DETROIT -- A new study challenges the notion that Detroit is rapidly gentrifying and even that gentrification is as harmful as many believe.
Indeed, the analysis by economists at the Federal Reserve Bank of Philadelphia is one of several lately that see more positives than negatives in the changing nature of many urban neighborhoods.
The findings are undoubtedly controversial at a time when many cities are debating the impact of neighborhood change.
"Concern that gentrification displaces or otherwise harms original neighborhood residents has featured prominently in the rise of urban NIMBYism and the return of rent control as a major policy option," authors Quentin Brummet and Davin Reed write in their study titled "The Effects of Gentrification on the Well-Being and Opportunity of Original Resident Adults and Children."
But, they continue, "Overall, we find that many original residents, including the most disadvantaged, are able to remain in gentrifying neighborhoods and share in any neighborhood improvements. Perhaps most importantly, low-income neighborhoods that gentrify appear to improve along a number of dimensions known to be correlated with opportunity, and many children are able to remain in these neighborhoods."
In a finding that many Detroiters may find surprising, the authors say that Detroit has hardly gentrified at all so far. Of the 1,000 census tracts around the country that have gentrified the most, only two are in Detroit, both in the Midtown area, as measured by the influx of college-educated adults. That's less than 1% of the potential census tracts in Detroit.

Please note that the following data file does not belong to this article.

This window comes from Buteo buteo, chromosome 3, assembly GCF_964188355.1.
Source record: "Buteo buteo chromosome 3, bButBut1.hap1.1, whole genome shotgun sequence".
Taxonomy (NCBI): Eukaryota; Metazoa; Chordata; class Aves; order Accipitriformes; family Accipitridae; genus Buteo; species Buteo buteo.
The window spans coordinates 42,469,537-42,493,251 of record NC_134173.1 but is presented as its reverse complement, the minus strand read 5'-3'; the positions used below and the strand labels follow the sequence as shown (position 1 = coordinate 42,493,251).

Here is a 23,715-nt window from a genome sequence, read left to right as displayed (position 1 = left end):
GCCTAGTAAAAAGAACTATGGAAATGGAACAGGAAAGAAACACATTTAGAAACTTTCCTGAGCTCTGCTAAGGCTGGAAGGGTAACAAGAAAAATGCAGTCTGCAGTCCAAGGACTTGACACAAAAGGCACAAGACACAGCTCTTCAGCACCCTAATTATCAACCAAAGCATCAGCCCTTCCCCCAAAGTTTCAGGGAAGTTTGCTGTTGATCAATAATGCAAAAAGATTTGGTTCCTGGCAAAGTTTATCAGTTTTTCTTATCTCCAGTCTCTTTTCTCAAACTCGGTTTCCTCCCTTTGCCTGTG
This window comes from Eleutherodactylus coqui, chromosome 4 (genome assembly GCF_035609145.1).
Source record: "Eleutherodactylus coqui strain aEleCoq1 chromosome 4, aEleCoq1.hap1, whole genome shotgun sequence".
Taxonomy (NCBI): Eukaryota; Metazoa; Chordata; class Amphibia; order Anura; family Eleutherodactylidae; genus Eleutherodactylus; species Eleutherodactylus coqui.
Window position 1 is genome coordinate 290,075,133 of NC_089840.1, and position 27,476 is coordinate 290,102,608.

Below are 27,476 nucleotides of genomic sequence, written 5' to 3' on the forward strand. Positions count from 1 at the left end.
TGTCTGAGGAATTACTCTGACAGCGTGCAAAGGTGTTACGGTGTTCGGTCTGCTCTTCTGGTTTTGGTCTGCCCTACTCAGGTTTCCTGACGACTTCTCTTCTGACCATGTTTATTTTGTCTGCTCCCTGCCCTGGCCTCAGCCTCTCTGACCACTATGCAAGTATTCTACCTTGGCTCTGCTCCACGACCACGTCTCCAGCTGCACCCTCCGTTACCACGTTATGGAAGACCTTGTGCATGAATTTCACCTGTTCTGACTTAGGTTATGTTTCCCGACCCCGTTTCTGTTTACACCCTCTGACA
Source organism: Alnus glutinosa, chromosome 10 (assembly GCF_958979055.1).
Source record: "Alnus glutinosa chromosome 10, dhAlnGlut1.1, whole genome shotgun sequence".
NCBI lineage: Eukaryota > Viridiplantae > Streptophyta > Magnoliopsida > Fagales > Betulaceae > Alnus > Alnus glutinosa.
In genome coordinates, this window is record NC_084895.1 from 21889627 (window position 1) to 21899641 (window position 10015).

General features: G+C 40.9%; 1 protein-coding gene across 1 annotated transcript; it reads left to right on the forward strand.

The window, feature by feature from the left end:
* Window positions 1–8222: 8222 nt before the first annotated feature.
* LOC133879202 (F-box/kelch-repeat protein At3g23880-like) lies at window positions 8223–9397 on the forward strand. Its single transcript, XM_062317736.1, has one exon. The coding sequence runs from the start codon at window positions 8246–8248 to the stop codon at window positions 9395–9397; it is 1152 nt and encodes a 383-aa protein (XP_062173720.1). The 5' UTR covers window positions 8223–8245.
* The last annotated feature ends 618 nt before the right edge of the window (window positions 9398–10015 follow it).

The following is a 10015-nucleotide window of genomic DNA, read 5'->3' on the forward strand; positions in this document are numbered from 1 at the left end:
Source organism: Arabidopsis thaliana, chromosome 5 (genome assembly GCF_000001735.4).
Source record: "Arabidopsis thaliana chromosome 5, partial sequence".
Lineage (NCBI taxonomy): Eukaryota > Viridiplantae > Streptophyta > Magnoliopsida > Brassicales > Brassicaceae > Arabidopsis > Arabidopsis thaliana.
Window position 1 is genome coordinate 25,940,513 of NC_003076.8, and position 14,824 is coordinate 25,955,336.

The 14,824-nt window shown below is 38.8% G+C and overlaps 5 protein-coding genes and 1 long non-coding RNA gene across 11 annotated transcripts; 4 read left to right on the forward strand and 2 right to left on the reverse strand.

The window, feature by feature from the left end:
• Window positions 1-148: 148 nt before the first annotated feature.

Sponsored Video Stories
The contrast with several other major cities is stark, Reed said in a phone conversation.
"It's not saying that change isn't happening in more than two places in Detroit," Reed said in a phone interview. "It's saying it's not happening at the same scale that it's occurring in D.C. or Portland or Seattle. Certainly, people can be concerned about what's changing Detroit but it's just not at the same scale as it's happening elsewhere."
First, the authors found that when neighborhoods gentrify, they improve in many ways known to be beneficial for children, such as seeing lower poverty rates and better schools. And they found that many original resident children, including the least advantaged, are able to stay and benefit from those changes.